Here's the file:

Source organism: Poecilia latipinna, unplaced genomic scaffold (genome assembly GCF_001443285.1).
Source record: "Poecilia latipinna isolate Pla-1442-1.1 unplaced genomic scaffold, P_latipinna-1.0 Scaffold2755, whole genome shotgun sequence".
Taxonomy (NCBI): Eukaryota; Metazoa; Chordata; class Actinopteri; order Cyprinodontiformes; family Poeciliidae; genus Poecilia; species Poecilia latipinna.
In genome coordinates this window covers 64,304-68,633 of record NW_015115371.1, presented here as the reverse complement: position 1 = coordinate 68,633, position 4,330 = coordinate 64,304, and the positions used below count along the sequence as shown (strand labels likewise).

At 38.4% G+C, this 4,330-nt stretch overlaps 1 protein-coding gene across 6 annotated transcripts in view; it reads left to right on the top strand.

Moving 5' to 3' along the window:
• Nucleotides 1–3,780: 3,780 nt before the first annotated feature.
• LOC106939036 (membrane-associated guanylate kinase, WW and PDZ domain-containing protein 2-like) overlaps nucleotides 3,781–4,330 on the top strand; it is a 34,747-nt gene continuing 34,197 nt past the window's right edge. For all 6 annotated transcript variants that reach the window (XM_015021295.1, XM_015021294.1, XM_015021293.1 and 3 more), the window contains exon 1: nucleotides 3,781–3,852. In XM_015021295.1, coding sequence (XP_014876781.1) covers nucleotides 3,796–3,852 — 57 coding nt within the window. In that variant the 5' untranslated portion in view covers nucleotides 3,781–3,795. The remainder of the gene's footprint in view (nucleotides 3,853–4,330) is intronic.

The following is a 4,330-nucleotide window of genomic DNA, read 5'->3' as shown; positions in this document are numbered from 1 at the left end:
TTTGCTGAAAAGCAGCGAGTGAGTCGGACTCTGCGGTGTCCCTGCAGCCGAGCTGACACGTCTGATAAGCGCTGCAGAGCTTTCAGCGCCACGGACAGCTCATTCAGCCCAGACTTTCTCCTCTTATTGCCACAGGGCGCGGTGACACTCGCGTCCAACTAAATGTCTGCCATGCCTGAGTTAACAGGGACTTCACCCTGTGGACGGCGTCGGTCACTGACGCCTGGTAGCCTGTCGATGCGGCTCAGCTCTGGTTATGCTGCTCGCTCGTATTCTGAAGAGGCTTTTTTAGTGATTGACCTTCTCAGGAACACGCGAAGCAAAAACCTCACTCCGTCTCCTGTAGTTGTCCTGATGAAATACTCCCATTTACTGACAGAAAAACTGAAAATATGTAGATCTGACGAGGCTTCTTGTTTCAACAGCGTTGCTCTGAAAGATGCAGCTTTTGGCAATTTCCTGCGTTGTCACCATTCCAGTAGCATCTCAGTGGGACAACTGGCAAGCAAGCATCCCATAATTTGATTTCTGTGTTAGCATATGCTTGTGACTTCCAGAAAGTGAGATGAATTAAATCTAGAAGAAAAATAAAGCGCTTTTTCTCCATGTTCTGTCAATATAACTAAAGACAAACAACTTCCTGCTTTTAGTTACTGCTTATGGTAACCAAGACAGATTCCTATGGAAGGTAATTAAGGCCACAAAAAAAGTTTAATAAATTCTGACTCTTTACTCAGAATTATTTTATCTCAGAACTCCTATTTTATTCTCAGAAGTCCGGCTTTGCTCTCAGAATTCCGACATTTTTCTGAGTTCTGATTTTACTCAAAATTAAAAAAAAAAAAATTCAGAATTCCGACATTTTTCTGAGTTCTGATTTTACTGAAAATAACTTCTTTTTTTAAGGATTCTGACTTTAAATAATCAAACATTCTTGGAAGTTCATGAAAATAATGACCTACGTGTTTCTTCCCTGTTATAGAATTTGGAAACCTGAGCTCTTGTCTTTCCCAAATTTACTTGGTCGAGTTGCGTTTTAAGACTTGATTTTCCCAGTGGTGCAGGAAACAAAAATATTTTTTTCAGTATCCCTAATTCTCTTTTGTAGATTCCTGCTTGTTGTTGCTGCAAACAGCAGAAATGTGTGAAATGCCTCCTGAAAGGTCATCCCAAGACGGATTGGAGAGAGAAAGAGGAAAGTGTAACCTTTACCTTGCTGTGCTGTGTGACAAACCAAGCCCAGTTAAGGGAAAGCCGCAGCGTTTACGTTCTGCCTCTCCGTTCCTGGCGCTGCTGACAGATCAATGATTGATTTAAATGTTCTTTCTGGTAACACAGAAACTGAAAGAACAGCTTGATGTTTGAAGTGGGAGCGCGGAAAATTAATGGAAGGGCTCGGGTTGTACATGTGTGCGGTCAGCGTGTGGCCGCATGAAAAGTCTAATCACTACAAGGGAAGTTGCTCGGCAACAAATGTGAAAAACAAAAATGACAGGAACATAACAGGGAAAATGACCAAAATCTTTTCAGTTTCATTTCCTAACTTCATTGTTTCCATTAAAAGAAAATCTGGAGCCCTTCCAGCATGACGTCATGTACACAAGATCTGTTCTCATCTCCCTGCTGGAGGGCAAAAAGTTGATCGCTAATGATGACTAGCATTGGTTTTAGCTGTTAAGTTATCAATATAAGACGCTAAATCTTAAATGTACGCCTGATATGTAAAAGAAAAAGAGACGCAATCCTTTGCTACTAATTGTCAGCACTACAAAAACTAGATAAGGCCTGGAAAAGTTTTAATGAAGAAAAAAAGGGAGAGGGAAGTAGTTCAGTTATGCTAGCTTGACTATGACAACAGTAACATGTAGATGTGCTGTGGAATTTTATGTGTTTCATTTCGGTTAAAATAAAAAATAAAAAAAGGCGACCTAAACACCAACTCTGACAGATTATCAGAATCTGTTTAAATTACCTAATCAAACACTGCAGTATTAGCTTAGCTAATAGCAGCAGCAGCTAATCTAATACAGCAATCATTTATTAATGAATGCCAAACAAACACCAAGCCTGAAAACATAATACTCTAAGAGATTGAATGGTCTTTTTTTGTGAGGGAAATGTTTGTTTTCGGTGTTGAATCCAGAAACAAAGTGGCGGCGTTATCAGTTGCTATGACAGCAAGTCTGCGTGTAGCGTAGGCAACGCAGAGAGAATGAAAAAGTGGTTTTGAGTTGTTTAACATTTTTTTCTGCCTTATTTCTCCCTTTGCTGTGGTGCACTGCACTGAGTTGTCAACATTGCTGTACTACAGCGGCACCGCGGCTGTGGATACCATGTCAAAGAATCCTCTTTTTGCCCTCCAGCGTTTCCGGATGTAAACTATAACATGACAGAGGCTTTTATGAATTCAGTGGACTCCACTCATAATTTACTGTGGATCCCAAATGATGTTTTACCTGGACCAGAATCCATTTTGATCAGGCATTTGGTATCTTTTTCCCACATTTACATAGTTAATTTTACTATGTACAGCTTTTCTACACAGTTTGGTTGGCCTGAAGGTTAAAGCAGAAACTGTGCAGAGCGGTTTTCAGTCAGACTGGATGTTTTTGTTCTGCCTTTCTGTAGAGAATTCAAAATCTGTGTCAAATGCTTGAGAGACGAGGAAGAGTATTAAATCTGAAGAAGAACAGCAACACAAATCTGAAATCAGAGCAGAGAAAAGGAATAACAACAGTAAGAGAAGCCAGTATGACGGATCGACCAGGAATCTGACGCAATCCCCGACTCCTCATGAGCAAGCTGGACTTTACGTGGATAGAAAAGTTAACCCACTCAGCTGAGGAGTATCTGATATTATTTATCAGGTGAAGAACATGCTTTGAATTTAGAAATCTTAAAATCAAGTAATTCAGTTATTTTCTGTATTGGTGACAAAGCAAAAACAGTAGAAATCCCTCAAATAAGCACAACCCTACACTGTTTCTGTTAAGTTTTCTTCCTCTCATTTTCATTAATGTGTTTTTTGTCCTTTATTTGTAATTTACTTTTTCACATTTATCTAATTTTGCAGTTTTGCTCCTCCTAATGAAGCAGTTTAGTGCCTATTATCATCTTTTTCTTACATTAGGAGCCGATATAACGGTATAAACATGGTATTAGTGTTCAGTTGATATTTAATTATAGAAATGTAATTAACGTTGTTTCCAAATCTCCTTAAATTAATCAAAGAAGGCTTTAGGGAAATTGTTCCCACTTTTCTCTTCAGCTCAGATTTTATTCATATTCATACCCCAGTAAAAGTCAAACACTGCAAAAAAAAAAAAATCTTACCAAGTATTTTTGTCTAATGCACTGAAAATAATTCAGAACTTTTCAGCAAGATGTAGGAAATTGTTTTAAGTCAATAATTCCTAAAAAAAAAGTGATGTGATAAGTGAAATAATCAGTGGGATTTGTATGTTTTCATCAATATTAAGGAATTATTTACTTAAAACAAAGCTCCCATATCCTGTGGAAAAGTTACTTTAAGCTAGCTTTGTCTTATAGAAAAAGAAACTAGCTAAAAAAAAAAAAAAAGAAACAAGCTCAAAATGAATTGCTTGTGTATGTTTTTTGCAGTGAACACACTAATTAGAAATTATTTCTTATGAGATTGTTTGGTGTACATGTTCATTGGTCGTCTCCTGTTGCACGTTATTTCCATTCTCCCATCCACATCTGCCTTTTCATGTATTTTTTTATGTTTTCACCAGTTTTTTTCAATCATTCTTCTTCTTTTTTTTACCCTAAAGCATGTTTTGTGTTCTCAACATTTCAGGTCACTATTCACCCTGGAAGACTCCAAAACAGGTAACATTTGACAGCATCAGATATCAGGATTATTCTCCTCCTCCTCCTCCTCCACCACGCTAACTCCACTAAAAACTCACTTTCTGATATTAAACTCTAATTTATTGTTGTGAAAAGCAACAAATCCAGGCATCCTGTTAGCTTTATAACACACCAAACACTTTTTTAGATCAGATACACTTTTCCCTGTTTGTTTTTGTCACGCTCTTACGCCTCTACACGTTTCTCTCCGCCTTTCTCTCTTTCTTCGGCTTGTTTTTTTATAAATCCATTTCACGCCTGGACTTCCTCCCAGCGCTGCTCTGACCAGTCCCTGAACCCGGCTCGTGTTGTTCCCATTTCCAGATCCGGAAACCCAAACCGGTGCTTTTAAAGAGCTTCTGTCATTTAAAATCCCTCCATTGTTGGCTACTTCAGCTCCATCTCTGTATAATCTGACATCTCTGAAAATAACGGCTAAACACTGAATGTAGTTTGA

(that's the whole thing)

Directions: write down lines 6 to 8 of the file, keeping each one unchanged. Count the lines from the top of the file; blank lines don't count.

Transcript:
Moving 5' to 3' along the window:
• Nucleotides 1–3,780: 3,780 nt before the first annotated feature.
• LOC106939036 (membrane-associated guanylate kinase, WW and PDZ domain-containing protein 2-like) overlaps nucleotides 3,781–4,330 on the top strand; it is a 34,747-nt gene continuing 34,197 nt past the window's right edge. For all 6 annotated transcript variants that reach the window (XM_015021295.1, XM_015021294.1, XM_015021293.1 and 3 more), the window contains exon 1: nucleotides 3,781–3,852. In XM_015021295.1, coding sequence (XP_014876781.1) covers nucleotides 3,796–3,852 — 57 coding nt within the window. In that variant the 5' untranslated portion in view covers nucleotides 3,781–3,795. The remainder of the gene's footprint in view (nucleotides 3,853–4,330) is intronic.